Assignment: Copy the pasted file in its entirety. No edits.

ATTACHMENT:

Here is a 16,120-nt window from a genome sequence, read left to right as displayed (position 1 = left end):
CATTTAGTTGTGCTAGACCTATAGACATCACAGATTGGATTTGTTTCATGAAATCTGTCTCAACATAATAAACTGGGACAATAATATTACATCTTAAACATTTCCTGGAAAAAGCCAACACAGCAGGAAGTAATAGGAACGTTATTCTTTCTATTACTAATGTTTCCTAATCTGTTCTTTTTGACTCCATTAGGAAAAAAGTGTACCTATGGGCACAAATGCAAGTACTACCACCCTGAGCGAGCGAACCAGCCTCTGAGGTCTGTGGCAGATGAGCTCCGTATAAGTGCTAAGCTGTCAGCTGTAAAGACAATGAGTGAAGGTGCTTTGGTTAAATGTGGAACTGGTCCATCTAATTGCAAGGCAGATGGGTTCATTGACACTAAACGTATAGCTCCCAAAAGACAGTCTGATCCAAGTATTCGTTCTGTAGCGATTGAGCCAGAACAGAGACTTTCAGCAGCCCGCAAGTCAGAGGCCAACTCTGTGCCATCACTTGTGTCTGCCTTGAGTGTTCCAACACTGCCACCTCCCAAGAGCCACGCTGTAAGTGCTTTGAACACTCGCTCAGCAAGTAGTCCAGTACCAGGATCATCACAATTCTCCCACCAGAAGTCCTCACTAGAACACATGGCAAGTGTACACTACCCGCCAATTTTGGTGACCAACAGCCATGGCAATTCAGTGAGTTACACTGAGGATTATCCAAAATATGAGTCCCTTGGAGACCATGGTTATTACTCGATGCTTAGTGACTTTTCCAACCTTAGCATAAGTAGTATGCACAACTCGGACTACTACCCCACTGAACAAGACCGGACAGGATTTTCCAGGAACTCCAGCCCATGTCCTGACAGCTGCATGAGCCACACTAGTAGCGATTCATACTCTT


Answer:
Here is a 16,120-nt window from a genome sequence, read left to right as displayed (position 1 = left end):
CATTTAGTTGTGCTAGACCTATAGACATCACAGATTGGATTTGTTTCATGAAATCTGTCTCAACATAATAAACTGGGACAATAATATTACATCTTAAACATTTCCTGGAAAAAGCCAACACAGCAGGAAGTAATAGGAACGTTATTCTTTCTATTACTAATGTTTCCTAATCTGTTCTTTTTGACTCCATTAGGAAAAAAGTGTACCTATGGGCACAAATGCAAGTACTACCACCCTGAGCGAGCGAACCAGCCTCTGAGGTCTGTGGCAGATGAGCTCCGTATAAGTGCTAAGCTGTCAGCTGTAAAGACAATGAGTGAAGGTGCTTTGGTTAAATGTGGAACTGGTCCATCTAATTGCAAGGCAGATGGGTTCATTGACACTAAACGTATAGCTCCCAAAAGACAGTCTGATCCAAGTATTCGTTCTGTAGCGATTGAGCCAGAACAGAGACTTTCAGCAGCCCGCAAGTCAGAGGCCAACTCTGTGCCATCACTTGTGTCTGCCTTGAGTGTTCCAACACTGCCACCTCCCAAGAGCCACGCTGTAAGTGCTTTGAACACTCGCTCAGCAAGTAGTCCAGTACCAGGATCATCACAATTCTCCCACCAGAAGTCCTCACTAGAACACATGGCAAGTGTACACTACCCGCCAATTTTGGTGACCAACAGCCATGGCAATTCAGTGAGTTACACTGAGGATTATCCAAAATATGAGTCCCTTGGAGACCATGGTTATTACTCGATGCTTAGTGACTTTTCCAACCTTAGCATAAGTAGTATGCACAACTCGGACTACTACCCCACTGAACAAGACCGGACAGGATTTTCCAGGAACTCCAGCCCATGTCCTGACAGCTGCATGAGCCACACTAGTAGCGATTCATACTCTT